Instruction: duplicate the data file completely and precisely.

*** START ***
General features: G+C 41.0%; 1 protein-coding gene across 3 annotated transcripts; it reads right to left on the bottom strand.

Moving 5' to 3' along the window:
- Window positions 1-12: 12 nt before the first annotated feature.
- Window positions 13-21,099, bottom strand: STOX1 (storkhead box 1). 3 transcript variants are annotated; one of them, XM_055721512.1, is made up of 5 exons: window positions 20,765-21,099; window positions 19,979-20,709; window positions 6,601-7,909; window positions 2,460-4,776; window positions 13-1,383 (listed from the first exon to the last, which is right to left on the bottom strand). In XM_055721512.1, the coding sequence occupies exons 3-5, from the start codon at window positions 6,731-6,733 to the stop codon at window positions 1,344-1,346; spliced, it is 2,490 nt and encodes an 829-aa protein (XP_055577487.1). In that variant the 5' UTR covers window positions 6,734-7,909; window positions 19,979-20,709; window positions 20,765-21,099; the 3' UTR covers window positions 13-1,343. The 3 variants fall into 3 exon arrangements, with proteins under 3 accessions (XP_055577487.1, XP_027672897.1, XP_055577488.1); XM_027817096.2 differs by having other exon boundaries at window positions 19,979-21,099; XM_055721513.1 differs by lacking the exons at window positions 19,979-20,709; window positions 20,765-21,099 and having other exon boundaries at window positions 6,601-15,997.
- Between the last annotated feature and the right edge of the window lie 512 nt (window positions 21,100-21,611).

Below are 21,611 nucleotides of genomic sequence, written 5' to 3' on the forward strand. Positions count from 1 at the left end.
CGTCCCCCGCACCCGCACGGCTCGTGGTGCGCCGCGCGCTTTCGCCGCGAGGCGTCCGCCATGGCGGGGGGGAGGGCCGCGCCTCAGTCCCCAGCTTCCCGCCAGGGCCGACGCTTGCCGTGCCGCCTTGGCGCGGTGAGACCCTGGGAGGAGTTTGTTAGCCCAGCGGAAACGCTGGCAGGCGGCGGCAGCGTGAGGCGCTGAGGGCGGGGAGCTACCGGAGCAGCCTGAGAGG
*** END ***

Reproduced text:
General features: G+C 41.0%; 1 protein-coding gene across 3 annotated transcripts; it reads right to left on the bottom strand.

Moving 5' to 3' along the window:
- Window positions 1-12: 12 nt before the first annotated feature.
- Window positions 13-21,099, bottom strand: STOX1 (storkhead box 1). 3 transcript variants are annotated; one of them, XM_055721512.1, is made up of 5 exons: window positions 20,765-21,099; window positions 19,979-20,709; window positions 6,601-7,909; window positions 2,460-4,776; window positions 13-1,383 (listed from the first exon to the last, which is right to left on the bottom strand). In XM_055721512.1, the coding sequence occupies exons 3-5, from the start codon at window positions 6,731-6,733 to the stop codon at window positions 1,344-1,346; spliced, it is 2,490 nt and encodes an 829-aa protein (XP_055577487.1). In that variant the 5' UTR covers window positions 6,734-7,909; window positions 19,979-20,709; window positions 20,765-21,099; the 3' UTR covers window positions 13-1,343. The 3 variants fall into 3 exon arrangements, with proteins under 3 accessions (XP_055577487.1, XP_027672897.1, XP_055577488.1); XM_027817096.2 differs by having other exon boundaries at window positions 19,979-21,099; XM_055721513.1 differs by lacking the exons at window positions 19,979-20,709; window positions 20,765-21,099 and having other exon boundaries at window positions 6,601-15,997.
- Between the last annotated feature and the right edge of the window lie 512 nt (window positions 21,100-21,611).

Below are 21,611 nucleotides of genomic sequence, written 5' to 3' on the forward strand. Positions count from 1 at the left end.
CGTCCCCCGCACCCGCACGGCTCGTGGTGCGCCGCGCGCTTTCGCCGCGAGGCGTCCGCCATGGCGGGGGGGAGGGCCGCGCCTCAGTCCCCAGCTTCCCGCCAGGGCCGACGCTTGCCGTGCCGCCTTGGCGCGGTGAGACCCTGGGAGGAGTTTGTTAGCCCAGCGGAAACGCTGGCAGGCGGCGGCAGCGTGAGGCGCTGAGGGCGGGGAGCTACCGGAGCAGCCTGAGAGG